Unfortunately, for some, the Xoom’s many advantages could be erased by the poor depth of its app marketplace. Compared to other Android iterations, Honeycomb delivers a much more friendly browsing/shopping experience in its Market app, but the actual offerings in the app just don’t compare to what’s available for the iPad’s iOS. Sure, you’ll find Angry Birds and Doodle Jump, but the games section lacks marquee-level talent, and the same holds true for other important app categories. Similarly, besides the apps that come pre-installed in the Xoom, just a handful of currently available Android apps (let alone their associated widgets) are optimized for Honeycomb’s larger screen size and dual-core processor support. What’s more, Xoom won’t support Flash until Adobe releases Flash Player 10.2 (though that could be any day now).
Experientially, in terms of hands-on, everyday use, the Xoom offers an excellent tablet experience. It’s 1.76 ounces heavier than the iPad, but that’s an imperceptible amount in real-world terms, and the Xoom actually just feels a bit better in our hands—maybe thanks to its more rectangular shape. The Xoom’s interface and in-app performance is fast and fluid, and we applaud the way Honeycomb exposes user options and functionality. All these benefits would seem to propel the Xoom past Apple’s first-gen tablet, but because Honeycomb app support is woeful compare to what you’ll find in iOS, we have to say the two supertablets actually stand on equal footing. If you’re looking for superior hardware and a solid foundation for future riches, the Xoom is your tablet of choice. But if you’re all about software options in the here and now, or have your eyes set on all the various apps that are only available on iOS, then the iPad emerges victorious.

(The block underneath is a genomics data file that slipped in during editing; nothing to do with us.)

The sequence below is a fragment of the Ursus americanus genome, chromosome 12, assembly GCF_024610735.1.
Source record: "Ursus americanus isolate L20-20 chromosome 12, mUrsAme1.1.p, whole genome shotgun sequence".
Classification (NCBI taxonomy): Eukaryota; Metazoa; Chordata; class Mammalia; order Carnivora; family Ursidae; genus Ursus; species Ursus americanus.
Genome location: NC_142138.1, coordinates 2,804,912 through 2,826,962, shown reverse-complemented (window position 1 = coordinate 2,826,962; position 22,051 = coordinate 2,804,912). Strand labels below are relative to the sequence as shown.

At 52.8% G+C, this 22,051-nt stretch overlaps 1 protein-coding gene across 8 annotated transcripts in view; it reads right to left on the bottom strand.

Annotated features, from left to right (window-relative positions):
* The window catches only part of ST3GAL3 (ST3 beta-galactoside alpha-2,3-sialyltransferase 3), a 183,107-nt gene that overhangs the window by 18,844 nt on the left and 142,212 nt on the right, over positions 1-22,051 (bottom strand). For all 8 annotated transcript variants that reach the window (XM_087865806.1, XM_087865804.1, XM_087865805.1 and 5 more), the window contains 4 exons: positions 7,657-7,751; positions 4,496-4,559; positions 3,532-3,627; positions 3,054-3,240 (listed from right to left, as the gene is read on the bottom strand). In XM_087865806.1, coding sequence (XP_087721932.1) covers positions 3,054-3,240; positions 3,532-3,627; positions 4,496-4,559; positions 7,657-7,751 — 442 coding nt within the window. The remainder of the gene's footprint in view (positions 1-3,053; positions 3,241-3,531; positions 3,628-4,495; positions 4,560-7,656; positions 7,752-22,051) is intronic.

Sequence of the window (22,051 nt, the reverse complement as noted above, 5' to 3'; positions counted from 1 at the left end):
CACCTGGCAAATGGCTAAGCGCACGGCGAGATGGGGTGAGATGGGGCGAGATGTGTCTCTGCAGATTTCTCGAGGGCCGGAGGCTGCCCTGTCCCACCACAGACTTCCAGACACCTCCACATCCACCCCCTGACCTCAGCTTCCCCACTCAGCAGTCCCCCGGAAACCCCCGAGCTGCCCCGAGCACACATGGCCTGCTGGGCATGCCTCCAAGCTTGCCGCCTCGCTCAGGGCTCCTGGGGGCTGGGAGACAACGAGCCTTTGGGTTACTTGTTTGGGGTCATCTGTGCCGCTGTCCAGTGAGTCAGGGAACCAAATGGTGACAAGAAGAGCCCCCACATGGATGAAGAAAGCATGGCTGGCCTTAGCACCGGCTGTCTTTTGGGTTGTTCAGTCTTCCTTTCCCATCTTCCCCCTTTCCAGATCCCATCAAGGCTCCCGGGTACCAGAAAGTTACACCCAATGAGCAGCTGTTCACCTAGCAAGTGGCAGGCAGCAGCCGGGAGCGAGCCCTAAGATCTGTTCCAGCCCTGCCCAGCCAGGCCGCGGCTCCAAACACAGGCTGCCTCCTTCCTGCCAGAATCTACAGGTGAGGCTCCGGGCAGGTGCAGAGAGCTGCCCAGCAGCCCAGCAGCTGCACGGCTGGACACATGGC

And as for iPad 2, well, we’ll know within a matter of days whether it makes both the Xoom and first-gen iPad obsolete. But for now, the tablet war is stuck in a deadlock. We’re loving the Xoom, and using it as our primary tablet—until we need an app that’s only available for iOS. For more details on our Xoom testing experiences, check out this first look.
NOTE: As we wrote in our Galaxy Tab review, "We originally gave [the iPad] an 8 verdict, but now with its new multitasking support, it would warrant a 9." To be clear, we never changed the official score of the original iPad. That would be revisionist history. Nonetheless, with its post-launch OS updates, the iPad is now a much better tablet device.
$799 off-contract, $600 with 2-year contract, www.motorola.com